UCF researchers, led by Associate Professor of English Beth Rapp Young, have launched a new digital version of Samuel Johnson’s A Dictionary of the English Language. Made available to the public April 15, which is the 266th anniversary of the first edition’s publication, this digital tool empowers readers to search the dictionary’s more than 43,000 words online for the first time. This project is the result of years of labor and a $350,000 grant from the National Endowment for the Humanities.
“I’ve been a long-time fan of Samuel Johnson and his dictionary,” says Young, principal investigator of this project. “When I began teaching History of the English Language online, I discovered that an independent scholar, Brandi Besalke, was getting Johnson’s Dictionary transcribed through crowdsourcing, and I enlisted my students to help. When the dictionary was nearly 10% completed, she decided to move on to other projects and she transferred the site to me. I spoke with colleagues at UCF’s Center for Humanities and Digital Research about setting it up, and they encouraged me to seek NEH funding.”
Johnson’s Dictionary is more than today’s average dictionary. Known for his wit and literary knowledge, Johnson created a dictionary that was not only understandable, but enjoyable to read. Authors that had their works featured in the dictionary were given literary legitimacy. The combination of Johnson’s wit, literary references and inclusion of everyday words has made this 2,000-page dictionary a major piece of English literature.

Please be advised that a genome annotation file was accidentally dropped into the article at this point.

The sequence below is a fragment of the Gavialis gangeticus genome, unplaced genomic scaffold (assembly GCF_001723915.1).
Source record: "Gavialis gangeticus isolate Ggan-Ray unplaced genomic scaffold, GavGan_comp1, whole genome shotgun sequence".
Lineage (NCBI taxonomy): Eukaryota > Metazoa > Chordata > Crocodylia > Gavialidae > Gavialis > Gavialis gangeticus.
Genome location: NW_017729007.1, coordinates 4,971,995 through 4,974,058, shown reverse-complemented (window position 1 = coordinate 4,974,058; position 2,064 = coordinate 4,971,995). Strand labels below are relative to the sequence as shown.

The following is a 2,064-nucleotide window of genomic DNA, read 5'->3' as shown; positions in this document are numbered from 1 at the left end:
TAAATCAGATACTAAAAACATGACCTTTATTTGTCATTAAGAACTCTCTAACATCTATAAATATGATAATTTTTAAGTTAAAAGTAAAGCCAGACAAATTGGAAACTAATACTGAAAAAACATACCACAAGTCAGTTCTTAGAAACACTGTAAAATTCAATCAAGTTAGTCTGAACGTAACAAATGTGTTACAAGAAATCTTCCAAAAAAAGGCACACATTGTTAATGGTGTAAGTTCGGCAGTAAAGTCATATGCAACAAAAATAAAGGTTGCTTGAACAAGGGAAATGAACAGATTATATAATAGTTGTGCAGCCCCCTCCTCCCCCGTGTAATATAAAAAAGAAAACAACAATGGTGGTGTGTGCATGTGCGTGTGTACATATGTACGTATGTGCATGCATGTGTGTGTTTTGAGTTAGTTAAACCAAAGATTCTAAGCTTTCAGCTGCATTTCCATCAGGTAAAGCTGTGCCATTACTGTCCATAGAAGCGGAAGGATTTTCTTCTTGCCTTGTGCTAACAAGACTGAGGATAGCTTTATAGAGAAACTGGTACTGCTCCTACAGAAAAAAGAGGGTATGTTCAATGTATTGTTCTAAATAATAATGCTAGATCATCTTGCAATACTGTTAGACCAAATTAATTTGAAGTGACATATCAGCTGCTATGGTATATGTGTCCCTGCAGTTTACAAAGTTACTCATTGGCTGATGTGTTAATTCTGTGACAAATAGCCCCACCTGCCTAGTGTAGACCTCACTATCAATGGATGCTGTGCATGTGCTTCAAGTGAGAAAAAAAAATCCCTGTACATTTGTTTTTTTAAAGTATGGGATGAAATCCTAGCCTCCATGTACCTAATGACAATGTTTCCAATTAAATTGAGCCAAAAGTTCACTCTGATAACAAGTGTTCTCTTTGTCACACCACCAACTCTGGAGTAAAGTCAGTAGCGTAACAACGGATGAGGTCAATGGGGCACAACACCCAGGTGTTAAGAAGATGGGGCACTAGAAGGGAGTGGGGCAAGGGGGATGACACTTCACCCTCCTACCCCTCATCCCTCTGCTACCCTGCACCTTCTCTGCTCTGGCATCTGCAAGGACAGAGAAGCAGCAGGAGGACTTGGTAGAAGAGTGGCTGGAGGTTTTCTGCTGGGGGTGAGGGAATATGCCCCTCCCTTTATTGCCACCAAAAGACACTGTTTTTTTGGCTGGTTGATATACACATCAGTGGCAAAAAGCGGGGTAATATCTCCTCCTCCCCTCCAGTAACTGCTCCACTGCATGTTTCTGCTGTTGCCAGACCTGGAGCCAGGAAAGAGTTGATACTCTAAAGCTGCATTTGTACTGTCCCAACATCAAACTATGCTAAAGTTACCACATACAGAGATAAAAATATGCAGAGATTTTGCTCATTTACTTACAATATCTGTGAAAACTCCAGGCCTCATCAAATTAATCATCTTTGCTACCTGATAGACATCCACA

“Not only does it help us understand texts written during the 18th and 19th centuries, but it is often cited in legal contexts, including by the U.S. Supreme Court, because it was the standard dictionary when the founding documents of the United States were written,” says Young.
Following the release of the digital dictionary, researchers will roll out updates to the website on a regular basis. Future updates include improved search functions, copying images of every entry displayed alongside the transcription, transcriptions of Johnson’s dictionary essays, user accounts and the complete fourth folio edition.
In addition to Young, collaborators on the project include co-principal investigator Jack Lynch, a professor of English at Rutgers University and a Johnson scholar; co-principal investigator Carmen Faye Mathes, an assistant professor at the University of Regina; co-principal investigator Amy Larner Giroux ’85 ’09MA ’14PhD, associate director of UCF’s Center for Humanities and Digital Research; programmer/data analyst Connie Harper ’93; XML editor/social media manager Abigail Moreshead ’11 ’17MA, a graduate student in UCF’s Texts & Technology PhD program; and senior XML analyst William Dorner ’07 ’10MA ’15PhD, an instructional technology coordinator with UCF’s Faculty Center for Teaching and Learning.
This web resource has been made possible in part by the National Endowment for the Humanities: Democracy demands wisdom. Any views, findings, conclusions or recommendations expressed in this story do not necessarily represent those of the National Endowment for the Humanities.